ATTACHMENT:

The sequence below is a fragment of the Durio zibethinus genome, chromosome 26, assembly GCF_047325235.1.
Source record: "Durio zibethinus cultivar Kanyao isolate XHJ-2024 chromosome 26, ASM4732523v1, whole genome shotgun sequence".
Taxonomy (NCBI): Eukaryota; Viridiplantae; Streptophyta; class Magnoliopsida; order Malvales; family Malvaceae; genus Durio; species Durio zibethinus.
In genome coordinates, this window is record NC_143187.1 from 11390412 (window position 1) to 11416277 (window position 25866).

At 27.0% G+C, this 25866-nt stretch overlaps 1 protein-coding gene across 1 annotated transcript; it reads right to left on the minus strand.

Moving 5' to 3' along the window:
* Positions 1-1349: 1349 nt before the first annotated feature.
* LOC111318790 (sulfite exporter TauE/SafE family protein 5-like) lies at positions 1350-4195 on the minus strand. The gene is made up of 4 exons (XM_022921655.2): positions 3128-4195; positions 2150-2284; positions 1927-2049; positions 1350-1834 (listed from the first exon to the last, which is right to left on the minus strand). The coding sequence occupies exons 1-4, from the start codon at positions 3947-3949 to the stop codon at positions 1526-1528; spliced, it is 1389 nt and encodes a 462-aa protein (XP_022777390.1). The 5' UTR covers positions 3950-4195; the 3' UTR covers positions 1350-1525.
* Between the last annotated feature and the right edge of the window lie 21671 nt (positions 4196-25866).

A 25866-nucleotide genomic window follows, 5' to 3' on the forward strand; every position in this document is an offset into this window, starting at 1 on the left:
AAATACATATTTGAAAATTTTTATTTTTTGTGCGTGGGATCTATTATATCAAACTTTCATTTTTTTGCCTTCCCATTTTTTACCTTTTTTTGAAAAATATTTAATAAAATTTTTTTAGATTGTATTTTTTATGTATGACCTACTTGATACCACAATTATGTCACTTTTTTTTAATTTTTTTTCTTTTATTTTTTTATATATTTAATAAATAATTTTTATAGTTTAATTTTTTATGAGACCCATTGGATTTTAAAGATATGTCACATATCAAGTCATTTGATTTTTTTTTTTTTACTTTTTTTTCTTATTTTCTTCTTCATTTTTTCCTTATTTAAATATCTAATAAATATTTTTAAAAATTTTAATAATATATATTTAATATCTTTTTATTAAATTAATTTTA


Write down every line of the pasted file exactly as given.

The sequence below is a fragment of the Durio zibethinus genome, chromosome 26, assembly GCF_047325235.1.
Source record: "Durio zibethinus cultivar Kanyao isolate XHJ-2024 chromosome 26, ASM4732523v1, whole genome shotgun sequence".
Taxonomy (NCBI): Eukaryota; Viridiplantae; Streptophyta; class Magnoliopsida; order Malvales; family Malvaceae; genus Durio; species Durio zibethinus.
In genome coordinates, this window is record NC_143187.1 from 11390412 (window position 1) to 11416277 (window position 25866).

At 27.0% G+C, this 25866-nt stretch overlaps 1 protein-coding gene across 1 annotated transcript; it reads right to left on the minus strand.

Moving 5' to 3' along the window:
* Positions 1-1349: 1349 nt before the first annotated feature.
* LOC111318790 (sulfite exporter TauE/SafE family protein 5-like) lies at positions 1350-4195 on the minus strand. The gene is made up of 4 exons (XM_022921655.2): positions 3128-4195; positions 2150-2284; positions 1927-2049; positions 1350-1834 (listed from the first exon to the last, which is right to left on the minus strand). The coding sequence occupies exons 1-4, from the start codon at positions 3947-3949 to the stop codon at positions 1526-1528; spliced, it is 1389 nt and encodes a 462-aa protein (XP_022777390.1). The 5' UTR covers positions 3950-4195; the 3' UTR covers positions 1350-1525.
* Between the last annotated feature and the right edge of the window lie 21671 nt (positions 4196-25866).

A 25866-nucleotide genomic window follows, 5' to 3' on the forward strand; every position in this document is an offset into this window, starting at 1 on the left:
AAATACATATTTGAAAATTTTTATTTTTTGTGCGTGGGATCTATTATATCAAACTTTCATTTTTTTGCCTTCCCATTTTTTACCTTTTTTTGAAAAATATTTAATAAAATTTTTTTAGATTGTATTTTTTATGTATGACCTACTTGATACCACAATTATGTCACTTTTTTTTAATTTTTTTTCTTTTATTTTTTTATATATTTAATAAATAATTTTTATAGTTTAATTTTTTATGAGACCCATTGGATTTTAAAGATATGTCACATATCAAGTCATTTGATTTTTTTTTTTTTACTTTTTTTTCTTATTTTCTTCTTCATTTTTTCCTTATTTAAATATCTAATAAATATTTTTAAAAATTTTAATAATATATATTTAATATCTTTTTATTAAATTAATTTTA